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School refusal sixth form year 13

(8 Posts)
Claybury Wed 21-Oct-15 13:56:07

One teen problem I have never had before and thought / hoped wouldn't happen to me - but DS has recently decided his lessons are a waste of his time, getting up for school is unnecessarily tiring, and fill him with negative energy.
He reckon he can study at home alone more efficiently and therefore is skipping lessons. He does have past form for not working much until Easter and stepping up quite well for summer exams but at A2 I'm not happy about this strategy.
Does anyone have any experience of this ?
He's doing sciences so needs to go in IMO. He is meeting his tutor tomorrow to discuss - what can school actually do about students like this ? Does the law mean he must go in ? He's almost 18.

TeenAndTween Wed 21-Oct-15 14:31:32

No real idea, but I guess it is possible they could de-register him and refuse to enter him for exams?

ReallyTired Wed 21-Oct-15 14:38:44

Have you asked why he does not want to attend school? Is he struggling with the pace of the lessons? I believe that legally he has to be in education or training. It is very likely the school will kick him out if he does not attend. What are his ambitions? How did he do in his exams last year?

Claybury Wed 21-Oct-15 14:57:02

He's always done better than predicted in exams - due to last minute ramp up. Hence his confidence that he can do that again. That said he is finding it tougher this year.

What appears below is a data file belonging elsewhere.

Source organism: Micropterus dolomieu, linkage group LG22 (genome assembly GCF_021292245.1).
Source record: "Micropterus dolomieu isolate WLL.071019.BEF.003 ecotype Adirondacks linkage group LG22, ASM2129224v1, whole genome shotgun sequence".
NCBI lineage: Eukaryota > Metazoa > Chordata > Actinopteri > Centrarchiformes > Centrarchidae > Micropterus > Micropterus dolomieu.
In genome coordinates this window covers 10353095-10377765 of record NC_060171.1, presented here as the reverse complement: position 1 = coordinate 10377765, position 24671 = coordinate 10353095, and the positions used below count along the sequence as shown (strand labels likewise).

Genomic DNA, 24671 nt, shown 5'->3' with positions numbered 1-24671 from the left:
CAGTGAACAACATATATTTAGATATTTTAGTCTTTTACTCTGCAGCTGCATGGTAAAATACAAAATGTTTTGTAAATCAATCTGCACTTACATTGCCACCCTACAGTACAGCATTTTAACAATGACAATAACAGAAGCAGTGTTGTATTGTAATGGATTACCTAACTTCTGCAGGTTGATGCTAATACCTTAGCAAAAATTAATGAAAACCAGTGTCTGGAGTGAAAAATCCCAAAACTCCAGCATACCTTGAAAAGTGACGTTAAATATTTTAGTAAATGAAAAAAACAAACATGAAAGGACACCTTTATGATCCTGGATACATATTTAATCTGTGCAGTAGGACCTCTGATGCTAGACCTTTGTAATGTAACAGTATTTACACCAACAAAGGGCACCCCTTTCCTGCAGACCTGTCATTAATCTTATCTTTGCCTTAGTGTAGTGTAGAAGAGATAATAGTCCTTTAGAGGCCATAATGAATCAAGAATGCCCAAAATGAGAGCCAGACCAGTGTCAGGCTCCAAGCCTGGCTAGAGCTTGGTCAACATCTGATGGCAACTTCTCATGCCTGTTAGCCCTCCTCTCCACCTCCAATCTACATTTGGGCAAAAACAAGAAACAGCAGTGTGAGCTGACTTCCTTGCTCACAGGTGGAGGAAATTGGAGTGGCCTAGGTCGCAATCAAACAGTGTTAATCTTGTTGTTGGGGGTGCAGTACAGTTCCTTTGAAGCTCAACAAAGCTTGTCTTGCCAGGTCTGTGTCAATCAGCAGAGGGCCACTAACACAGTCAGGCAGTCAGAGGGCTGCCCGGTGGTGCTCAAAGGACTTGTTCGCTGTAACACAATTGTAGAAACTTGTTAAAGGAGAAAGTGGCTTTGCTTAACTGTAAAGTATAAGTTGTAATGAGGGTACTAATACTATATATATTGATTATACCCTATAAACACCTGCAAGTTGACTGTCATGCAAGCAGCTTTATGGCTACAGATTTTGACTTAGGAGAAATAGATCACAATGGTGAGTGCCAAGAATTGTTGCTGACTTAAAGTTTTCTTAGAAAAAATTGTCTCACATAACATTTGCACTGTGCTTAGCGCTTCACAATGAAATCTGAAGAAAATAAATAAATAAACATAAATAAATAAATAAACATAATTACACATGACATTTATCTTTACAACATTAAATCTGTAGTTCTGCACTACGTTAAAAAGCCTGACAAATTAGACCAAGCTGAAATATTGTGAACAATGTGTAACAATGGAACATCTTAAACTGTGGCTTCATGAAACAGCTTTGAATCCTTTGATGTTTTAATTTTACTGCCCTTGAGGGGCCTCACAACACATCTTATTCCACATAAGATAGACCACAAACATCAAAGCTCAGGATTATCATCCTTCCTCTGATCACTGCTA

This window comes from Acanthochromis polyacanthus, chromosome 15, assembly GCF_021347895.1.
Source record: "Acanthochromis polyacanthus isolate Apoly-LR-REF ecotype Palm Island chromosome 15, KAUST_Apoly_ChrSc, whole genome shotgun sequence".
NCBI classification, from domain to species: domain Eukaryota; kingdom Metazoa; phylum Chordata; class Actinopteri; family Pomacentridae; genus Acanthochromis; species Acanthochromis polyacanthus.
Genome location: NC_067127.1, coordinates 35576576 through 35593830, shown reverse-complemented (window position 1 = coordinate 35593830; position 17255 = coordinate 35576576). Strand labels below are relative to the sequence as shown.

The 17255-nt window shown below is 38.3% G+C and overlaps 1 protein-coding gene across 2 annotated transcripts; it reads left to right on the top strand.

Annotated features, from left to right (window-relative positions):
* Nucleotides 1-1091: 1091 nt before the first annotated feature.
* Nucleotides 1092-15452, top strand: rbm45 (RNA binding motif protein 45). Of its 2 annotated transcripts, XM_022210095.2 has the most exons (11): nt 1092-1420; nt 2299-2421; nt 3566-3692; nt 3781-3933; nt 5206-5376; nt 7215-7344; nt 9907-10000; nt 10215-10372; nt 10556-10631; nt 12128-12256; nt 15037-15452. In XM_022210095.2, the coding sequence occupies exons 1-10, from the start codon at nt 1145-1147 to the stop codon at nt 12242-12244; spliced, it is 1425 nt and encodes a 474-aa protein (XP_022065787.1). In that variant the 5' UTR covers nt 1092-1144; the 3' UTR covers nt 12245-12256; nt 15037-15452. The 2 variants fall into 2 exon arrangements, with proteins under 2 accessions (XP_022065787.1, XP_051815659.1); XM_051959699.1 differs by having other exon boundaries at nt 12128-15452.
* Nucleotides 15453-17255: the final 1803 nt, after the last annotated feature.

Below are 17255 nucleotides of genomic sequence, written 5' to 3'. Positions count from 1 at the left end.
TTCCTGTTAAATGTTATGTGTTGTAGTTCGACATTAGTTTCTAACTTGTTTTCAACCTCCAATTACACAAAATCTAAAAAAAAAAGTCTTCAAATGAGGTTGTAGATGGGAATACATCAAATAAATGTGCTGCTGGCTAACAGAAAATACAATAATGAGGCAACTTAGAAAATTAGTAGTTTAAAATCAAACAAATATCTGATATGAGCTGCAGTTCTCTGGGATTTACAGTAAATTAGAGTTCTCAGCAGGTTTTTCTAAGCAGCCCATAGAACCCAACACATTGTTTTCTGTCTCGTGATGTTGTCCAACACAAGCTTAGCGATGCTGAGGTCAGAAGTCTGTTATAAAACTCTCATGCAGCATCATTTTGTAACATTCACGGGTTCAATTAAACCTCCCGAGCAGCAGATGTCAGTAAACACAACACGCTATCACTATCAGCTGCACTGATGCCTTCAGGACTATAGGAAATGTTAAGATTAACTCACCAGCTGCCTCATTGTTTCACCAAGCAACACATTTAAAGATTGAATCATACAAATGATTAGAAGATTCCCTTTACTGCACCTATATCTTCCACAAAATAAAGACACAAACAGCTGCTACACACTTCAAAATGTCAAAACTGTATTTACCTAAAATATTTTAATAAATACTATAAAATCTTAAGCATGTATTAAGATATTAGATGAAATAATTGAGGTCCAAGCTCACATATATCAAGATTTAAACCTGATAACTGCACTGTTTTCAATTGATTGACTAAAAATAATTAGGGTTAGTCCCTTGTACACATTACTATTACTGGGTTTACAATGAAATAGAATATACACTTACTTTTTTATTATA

But his attendance in the past has always been 100%
I think he's had enough of school and has now conflict with certain teachers where he doesn't like their teaching style.

NotMeNotYouNotAnyone Wed 21-Oct-15 16:46:59

I always coasted through exams until the January of A2, this year is the year he realy needs to pull his socks up. But unfortunately, I suspect the only way he'll realise is by failing to do so

KittyOShea Wed 21-Oct-15 16:59:58

If it was possible to do well in his exams without any teacher input, there would be no need for school!

It is questionable how well he will understand complex issues without help.

He will not have constructive feedback to help him improve his work.

As he is studying sciences he will miss out on practicals which would deepen his understanding.

He will be missing out on training in exam technique which is crucial in helping him reach top grades.

All of these are important at any level but especially at A2.

Maybe a few arguments you can use to convince him smile

specialsubject Thu 22-Oct-15 10:40:09

..and the important life lesson that sometimes we have to do things we don't want to do in order to get the things we want.

he will be damn lucky if he gets a job he enjoys 100% of the time, but he needs to earn money soon.

negative energy - dear oh dear. And a hell of a lot of teenage arrogance too.

in short - suck it up, kid.

noblegiraffe Sat 24-Oct-15 15:09:21

Is he actually studying at home or is he just simply bunking off?

The sixth form should have an attendance policy that he needs to be aware of. A student who simply stopped attending at my sixth form would be eventually kicked out. We wouldn't want their potentially crap results on our league table.

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